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Voltage Drop Formula
Voltage drop is the reduction in electrical potential along an electrical current’s path in a circuit. Because some energy supplied is lost, voltage drops in the source’s internal resistance, across conductors, across contacts, and across connectors are undesirable. The power that can be converted in that load to another useful form of energy is directly proportional to the voltage drop across the electrical load. This is explained better with Voltage Drop Formula. The Voltage Drop Formula is critical and important for students who want to take up engineering after school. The Voltage Drop Formula is a critical aspect of the electrical engineering curriculum. Students should focus on Voltage Drop Formula and related topics.
For instance, a ten ohm electric space heater and the wires that supply it might each have a resistance of 0.2 ohms, or about 2% of the circuit resistance. This indicates that the wire itself loses about 2% of the voltage supplied. A space heater may perform poorly due to an excessive voltage drop, and the wires and connections may become overheated.
Voltage Drop
It describes the reduction in electric potential along a current’s path as it flows through an electrical circuit. Additionally, it is a procedure related to an electric circuit. Additionally, a voltage can be assigned to each point in the circuit that is proportional to its socalled “electrical elevation.” The voltage drop is the mathematical difference between a higher voltage and a lower voltage, to put it simply. The explanation becomes simple when students learn about the Voltage Drop Formula. The theoretical explanation along with the Voltage Drop Formula is important because students won’t know what might appear in the examinations.
It is significant for students to have a good preparation for the examinations. The school examinations and tests can be challenging, and they need to have a good understanding of topics like Voltage Drop Formula to have an optimum performance in those examinations. These examinations can be made easy with the help of the Extramarks platform. The platform has multiple learning modules and options that can allow students to take a deeper dive into topics like the Voltage Drop Formula.
In addition, the power delivered to a component in a circuit is determined by multiplying the current flowing through the component’s terminals by the voltage drop across its terminals from corner to corner.
How to calculate voltage drop?
Voltmeters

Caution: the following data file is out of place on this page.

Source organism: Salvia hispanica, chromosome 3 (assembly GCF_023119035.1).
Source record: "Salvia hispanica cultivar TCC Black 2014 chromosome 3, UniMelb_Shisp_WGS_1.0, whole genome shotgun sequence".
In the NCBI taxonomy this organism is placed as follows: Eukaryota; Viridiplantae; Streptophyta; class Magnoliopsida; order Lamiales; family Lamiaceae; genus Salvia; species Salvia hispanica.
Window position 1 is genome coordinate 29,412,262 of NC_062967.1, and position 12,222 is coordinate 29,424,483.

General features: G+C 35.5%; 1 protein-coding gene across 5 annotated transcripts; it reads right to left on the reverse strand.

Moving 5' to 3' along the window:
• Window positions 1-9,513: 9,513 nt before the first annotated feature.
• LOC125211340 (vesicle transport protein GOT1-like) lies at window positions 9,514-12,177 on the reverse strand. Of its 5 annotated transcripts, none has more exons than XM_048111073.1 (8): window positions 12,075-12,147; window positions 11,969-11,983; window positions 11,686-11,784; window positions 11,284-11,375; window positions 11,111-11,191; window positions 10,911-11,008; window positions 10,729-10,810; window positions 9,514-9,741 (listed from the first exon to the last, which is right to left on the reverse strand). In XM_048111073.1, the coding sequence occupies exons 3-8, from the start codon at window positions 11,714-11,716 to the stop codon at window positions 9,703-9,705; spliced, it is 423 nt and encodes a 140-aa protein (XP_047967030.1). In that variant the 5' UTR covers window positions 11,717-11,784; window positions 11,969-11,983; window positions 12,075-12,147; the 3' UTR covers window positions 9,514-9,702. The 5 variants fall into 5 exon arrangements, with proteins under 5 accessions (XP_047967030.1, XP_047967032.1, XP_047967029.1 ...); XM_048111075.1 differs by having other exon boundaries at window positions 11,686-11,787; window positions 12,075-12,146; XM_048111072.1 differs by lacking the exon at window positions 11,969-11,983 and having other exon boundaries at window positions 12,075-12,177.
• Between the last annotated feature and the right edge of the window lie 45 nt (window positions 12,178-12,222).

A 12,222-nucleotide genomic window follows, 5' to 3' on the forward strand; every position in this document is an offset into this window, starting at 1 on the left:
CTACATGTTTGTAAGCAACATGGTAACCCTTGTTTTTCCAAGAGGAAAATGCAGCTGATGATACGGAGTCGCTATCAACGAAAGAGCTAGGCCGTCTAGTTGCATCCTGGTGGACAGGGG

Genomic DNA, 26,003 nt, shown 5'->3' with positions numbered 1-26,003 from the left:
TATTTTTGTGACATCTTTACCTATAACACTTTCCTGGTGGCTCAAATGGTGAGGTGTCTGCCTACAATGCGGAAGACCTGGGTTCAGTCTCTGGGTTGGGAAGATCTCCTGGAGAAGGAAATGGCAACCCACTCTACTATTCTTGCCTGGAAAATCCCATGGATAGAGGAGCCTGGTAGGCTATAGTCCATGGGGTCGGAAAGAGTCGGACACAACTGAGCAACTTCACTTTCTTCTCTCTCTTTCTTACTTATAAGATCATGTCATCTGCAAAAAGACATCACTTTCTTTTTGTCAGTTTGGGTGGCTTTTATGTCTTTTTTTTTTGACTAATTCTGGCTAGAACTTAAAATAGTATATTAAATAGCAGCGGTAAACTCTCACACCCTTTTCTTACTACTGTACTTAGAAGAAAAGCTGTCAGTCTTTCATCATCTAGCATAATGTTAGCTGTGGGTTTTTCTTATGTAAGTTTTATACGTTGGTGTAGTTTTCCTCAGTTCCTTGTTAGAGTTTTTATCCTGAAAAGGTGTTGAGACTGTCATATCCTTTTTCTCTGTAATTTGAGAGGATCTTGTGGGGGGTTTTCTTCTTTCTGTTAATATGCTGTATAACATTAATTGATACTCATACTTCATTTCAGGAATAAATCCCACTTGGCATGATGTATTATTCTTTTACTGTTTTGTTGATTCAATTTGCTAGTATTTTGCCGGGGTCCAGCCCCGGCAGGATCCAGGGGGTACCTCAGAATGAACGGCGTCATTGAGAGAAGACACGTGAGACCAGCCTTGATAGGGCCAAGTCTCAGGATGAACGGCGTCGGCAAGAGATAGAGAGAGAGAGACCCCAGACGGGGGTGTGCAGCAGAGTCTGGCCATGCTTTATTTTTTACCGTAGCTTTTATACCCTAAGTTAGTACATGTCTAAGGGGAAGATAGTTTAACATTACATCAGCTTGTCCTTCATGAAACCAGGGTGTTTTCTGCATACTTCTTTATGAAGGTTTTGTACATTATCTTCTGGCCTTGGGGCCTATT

Building the circuit and measuring the drop with the voltmeter is one way to address the voltage drop across the circuit component (current measuring device). Additionally, they are made to cause the least amount of disruption to the circuit they are connected to. Additionally, they accomplish this by reducing the amount of current flowing through the voltmeter.
KCL and KVL
All voltage drops and all current flows in the circuit are known from these equations. Additionally, the engineers can change the values of the various components to produce a final circuit that best applies its principle.
KCL According to Kirchhoff’s Current Law, there is no net current flowing into or out of any junction of wires in a circuit. KCL equations also express the conservation of charge.
KVL According to Kirchhoff’s Voltage Law, all closed paths in a circuit will experience zero cumulative voltage drop. Additionally, energy conservation is expressed in its equations.
Voltage Drop Formula
The voltage drop formula shows how electrical current flows through the components of the electrical circuit that do not supply the voltage, condensing the power supplied from the voltage source. Furthermore, because supply energy is lost, the voltage drops across the internal resistances and connectors of the source are undesirable. Additionally, the voltage drop across active circuit components and loads is preferred because the work that is accomplished by the power source is competent.
V = I × Z
V = IZ
Derivation of the Formula
It is important for students to understand the derivation of the Voltage Drop Formula. Students need to pay special attention to the derivation as might appear in the examination.
I = refers to the current in amperes (A)
Z = refers to the impedance in omega (Ω)
V = refers to the voltage drop
Moreover, the singlephase voltage drop formula is given as
VD = 2LRI1000
And threephase voltage drop formula is given as
VD = 2LRI1000×0.866
Here,
L = refers to the length of the circuit
R = refers to the resistance in Omega (Ω)
I = refers to the load current in amperes
There are a lot of components and aspects to cover in the derivation of the formula, but students can learn more about the derivation on the Extramarks platform. The platform has been aiding students with learning material for over a decade now. It has assisted more than 1 million students in becoming better learners.
Solved Example on Voltage Drop
Example 1
Through a circuit, a current of 9A flows through that carries a resistance of 10 Ω. Find the voltage drop across the circuit.
Solution:
Given:
Current = 9A
Impedance Z = 10 Ω
Putting values in the voltage drop formula we get
V = IZ
V = 9 × 10 = 90 V
So, the voltage drop is 90 V.
Example 2
Suppose a lamp has a 15 Ω and 30 Ω connected in a series. Also, a current of 4A is passing through it. So, calculate the voltage drop of the series?
Solution:
I = 4A
Resistance Z = (15 +30) Ω = 45 Ω
Putting values in voltage drop formula we get
V =IZ
V = 4 × 45 = 180 V.
So, the voltage drop is 180 V.